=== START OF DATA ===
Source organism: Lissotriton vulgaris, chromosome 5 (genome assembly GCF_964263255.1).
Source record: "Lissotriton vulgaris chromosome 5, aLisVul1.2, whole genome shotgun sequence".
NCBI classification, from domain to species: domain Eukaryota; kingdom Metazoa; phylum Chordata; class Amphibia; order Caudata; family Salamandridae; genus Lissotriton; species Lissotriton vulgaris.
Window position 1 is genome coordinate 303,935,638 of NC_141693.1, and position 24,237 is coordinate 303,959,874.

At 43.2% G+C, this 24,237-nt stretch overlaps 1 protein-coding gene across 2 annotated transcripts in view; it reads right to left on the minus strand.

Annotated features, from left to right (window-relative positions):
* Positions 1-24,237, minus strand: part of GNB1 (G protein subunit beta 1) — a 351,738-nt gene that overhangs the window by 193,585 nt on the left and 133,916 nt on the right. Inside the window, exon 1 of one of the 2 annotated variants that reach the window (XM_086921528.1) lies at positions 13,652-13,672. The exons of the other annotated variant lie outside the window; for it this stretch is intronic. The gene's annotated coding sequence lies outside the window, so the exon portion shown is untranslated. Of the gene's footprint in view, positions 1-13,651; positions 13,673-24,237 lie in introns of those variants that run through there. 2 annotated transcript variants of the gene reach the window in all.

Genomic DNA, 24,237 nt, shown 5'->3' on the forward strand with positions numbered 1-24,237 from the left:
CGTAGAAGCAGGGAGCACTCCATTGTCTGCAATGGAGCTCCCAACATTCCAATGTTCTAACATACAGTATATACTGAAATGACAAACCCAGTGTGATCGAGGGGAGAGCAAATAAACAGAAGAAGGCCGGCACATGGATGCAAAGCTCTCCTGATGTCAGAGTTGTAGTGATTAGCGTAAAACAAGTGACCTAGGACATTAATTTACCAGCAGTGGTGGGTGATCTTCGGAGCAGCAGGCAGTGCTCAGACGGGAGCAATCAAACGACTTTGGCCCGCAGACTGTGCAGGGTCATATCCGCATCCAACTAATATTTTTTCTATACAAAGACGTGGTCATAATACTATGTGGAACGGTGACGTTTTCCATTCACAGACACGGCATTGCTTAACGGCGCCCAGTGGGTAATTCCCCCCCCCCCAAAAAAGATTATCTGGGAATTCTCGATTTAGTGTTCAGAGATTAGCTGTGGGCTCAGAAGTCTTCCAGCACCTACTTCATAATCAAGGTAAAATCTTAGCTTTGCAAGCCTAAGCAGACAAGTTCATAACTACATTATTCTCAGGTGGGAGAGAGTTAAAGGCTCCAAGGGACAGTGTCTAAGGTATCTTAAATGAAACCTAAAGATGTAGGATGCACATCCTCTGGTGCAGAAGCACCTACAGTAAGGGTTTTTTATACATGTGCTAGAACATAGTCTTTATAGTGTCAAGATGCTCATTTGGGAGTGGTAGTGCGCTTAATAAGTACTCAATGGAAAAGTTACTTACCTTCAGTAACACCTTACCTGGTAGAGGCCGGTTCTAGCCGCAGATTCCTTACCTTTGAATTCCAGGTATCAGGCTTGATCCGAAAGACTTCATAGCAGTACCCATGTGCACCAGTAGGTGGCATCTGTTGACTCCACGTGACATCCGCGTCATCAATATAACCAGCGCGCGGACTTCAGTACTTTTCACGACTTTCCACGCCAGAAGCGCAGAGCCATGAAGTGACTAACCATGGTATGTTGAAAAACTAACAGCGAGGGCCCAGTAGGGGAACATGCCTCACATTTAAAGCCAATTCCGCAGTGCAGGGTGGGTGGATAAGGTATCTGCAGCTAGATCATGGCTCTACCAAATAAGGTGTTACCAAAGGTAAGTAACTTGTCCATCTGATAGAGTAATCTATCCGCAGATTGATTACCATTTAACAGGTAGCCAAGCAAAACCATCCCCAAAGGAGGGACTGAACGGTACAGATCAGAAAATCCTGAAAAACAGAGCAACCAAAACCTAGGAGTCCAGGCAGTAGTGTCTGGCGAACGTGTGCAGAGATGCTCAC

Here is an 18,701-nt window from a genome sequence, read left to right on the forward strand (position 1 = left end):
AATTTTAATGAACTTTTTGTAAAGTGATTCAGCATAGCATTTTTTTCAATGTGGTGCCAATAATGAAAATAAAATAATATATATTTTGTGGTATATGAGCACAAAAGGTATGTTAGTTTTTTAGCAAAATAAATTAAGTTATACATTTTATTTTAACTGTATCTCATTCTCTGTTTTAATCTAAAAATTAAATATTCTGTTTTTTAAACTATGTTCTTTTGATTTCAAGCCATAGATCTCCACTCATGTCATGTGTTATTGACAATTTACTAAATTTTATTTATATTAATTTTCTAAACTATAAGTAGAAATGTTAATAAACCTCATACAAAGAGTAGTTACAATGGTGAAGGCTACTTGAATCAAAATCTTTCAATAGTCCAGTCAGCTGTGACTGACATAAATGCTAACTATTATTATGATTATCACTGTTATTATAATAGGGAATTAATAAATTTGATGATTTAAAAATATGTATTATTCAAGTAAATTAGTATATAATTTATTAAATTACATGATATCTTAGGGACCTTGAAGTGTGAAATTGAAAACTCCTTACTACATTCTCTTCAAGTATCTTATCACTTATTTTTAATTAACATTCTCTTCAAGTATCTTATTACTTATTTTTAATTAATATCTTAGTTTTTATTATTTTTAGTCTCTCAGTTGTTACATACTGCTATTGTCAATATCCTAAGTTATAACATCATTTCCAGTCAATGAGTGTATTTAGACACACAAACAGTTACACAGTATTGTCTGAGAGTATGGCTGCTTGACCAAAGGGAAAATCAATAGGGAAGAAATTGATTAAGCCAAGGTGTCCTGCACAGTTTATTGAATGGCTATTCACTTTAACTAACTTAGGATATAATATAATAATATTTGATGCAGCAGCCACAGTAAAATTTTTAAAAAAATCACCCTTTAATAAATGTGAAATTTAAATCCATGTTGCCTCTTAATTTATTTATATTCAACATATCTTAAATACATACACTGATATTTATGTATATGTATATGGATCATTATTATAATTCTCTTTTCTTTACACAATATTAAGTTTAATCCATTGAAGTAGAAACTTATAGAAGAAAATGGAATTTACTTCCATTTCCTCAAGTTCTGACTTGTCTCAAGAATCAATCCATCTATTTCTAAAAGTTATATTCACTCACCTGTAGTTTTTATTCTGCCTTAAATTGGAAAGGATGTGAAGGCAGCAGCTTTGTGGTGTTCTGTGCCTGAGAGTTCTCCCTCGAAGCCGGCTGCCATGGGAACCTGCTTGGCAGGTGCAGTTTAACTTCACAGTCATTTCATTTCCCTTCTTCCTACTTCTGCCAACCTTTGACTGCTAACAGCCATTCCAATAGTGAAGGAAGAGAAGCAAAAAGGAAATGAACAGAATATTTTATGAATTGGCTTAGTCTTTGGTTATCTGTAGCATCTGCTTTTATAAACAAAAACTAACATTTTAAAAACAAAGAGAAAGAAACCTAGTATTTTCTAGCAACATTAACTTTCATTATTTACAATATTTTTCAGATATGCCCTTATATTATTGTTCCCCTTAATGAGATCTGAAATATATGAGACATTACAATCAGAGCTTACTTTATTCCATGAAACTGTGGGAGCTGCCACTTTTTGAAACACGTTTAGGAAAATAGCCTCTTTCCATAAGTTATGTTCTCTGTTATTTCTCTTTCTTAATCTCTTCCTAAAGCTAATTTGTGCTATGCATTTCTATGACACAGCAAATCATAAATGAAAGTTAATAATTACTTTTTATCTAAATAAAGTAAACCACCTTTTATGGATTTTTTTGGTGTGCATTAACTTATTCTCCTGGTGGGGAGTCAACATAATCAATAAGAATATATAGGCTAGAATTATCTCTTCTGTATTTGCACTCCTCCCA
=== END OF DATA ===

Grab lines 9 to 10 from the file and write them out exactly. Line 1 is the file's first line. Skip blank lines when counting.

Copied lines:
CGTAGAAGCAGGGAGCACTCCATTGTCTGCAATGGAGCTCCCAACATTCCAATGTTCTAACATACAGTATATACTGAAATGACAAACCCAGTGTGATCGAGGGGAGAGCAAATAAACAGAAGAAGGCCGGCACATGGATGCAAAGCTCTCCTGATGTCAGAGTTGTAGTGATTAGCGTAAAACAAGTGACCTAGGACATTAATTTACCAGCAGTGGTGGGTGATCTTCGGAGCAGCAGGCAGTGCTCAGACGGGAGCAATCAAACGACTTTGGCCCGCAGACTGTGCAGGGTCATATCCGCATCCAACTAATATTTTTTCTATACAAAGACGTGGTCATAATACTATGTGGAACGGTGACGTTTTCCATTCACAGACACGGCATTGCTTAACGGCGCCCAGTGGGTAATTCCCCCCCCCCCAAAAAAGATTATCTGGGAATTCTCGATTTAGTGTTCAGAGATTAGCTGTGGGCTCAGAAGTCTTCCAGCACCTACTTCATAATCAAGGTAAAATCTTAGCTTTGCAAGCCTAAGCAGACAAGTTCATAACTACATTATTCTCAGGTGGGAGAGAGTTAAAGGCTCCAAGGGACAGTGTCTAAGGTATCTTAAATGAAACCTAAAGATGTAGGATGCACATCCTCTGGTGCAGAAGCACCTACAGTAAGGGTTTTTTATACATGTGCTAGAACATAGTCTTTATAGTGTCAAGATGCTCATTTGGGAGTGGTAGTGCGCTTAATAAGTACTCAATGGAAAAGTTACTTACCTTCAGTAACACCTTACCTGGTAGAGGCCGGTTCTAGCCGCAGATTCCTTACCTTTGAATTCCAGGTATCAGGCTTGATCCGAAAGACTTCATAGCAGTACCCATGTGCACCAGTAGGTGGCATCTGTTGACTCCACGTGACATCCGCGTCATCAATATAACCAGCGCGCGGACTTCAGTACTTTTCACGACTTTCCACGCCAGAAGCGCAGAGCCATGAAGTGACTAACCATGGTATGTTGAAAAACTAACAGCGAGGGCCCAGTAGGGGAACATGCCTCACATTTAAAGCCAATTCCGCAGTGCAGGGTGGGTGGATAAGGTATCTGCAGCTAGATCATGGCTCTACCAAATAAGGTGTTACCAAAGGTAAGTAACTTGTCCATCTGATAGAGTAATCTATCCGCAGATTGATTACCATTTAACAGGTAGCCAAGCAAAACCATCCCCAAAGGAGGGACTGAACGGTACAGATCAGAAAATCCTGAAAAACAGAGCAACCAAAACCTAGGAGTCCAGGCAGTAGTGTCTGGCGAACGTGTGCAGAGATGCTCAC

Here is an 18,701-nt window from a genome sequence, read left to right on the forward strand (position 1 = left end):